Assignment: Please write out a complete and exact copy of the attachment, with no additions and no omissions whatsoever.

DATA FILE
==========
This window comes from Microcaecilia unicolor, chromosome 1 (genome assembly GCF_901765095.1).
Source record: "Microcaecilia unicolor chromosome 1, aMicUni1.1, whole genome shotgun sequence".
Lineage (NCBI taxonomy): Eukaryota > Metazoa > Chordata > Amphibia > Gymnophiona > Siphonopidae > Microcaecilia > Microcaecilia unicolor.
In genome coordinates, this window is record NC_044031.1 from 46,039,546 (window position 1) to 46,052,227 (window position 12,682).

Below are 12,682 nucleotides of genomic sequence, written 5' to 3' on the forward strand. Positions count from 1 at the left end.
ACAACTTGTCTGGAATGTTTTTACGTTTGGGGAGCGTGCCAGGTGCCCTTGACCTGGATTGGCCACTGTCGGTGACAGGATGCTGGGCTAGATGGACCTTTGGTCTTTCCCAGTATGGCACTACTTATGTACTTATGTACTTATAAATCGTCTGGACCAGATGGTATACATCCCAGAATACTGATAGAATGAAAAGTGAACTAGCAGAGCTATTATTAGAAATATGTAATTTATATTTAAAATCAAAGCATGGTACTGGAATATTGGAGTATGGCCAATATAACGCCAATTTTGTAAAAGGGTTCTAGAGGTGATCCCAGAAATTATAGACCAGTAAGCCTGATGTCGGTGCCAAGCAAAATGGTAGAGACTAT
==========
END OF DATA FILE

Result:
This window comes from Microcaecilia unicolor, chromosome 1 (genome assembly GCF_901765095.1).
Source record: "Microcaecilia unicolor chromosome 1, aMicUni1.1, whole genome shotgun sequence".
Lineage (NCBI taxonomy): Eukaryota > Metazoa > Chordata > Amphibia > Gymnophiona > Siphonopidae > Microcaecilia > Microcaecilia unicolor.
In genome coordinates, this window is record NC_044031.1 from 46,039,546 (window position 1) to 46,052,227 (window position 12,682).

Below are 12,682 nucleotides of genomic sequence, written 5' to 3' on the forward strand. Positions count from 1 at the left end.
ACAACTTGTCTGGAATGTTTTTACGTTTGGGGAGCGTGCCAGGTGCCCTTGACCTGGATTGGCCACTGTCGGTGACAGGATGCTGGGCTAGATGGACCTTTGGTCTTTCCCAGTATGGCACTACTTATGTACTTATGTACTTATAAATCGTCTGGACCAGATGGTATACATCCCAGAATACTGATAGAATGAAAAGTGAACTAGCAGAGCTATTATTAGAAATATGTAATTTATATTTAAAATCAAAGCATGGTACTGGAATATTGGAGTATGGCCAATATAACGCCAATTTTGTAAAAGGGTTCTAGAGGTGATCCCAGAAATTATAGACCAGTAAGCCTGATGTCGGTGCCAAGCAAAATGGTAGAGACTAT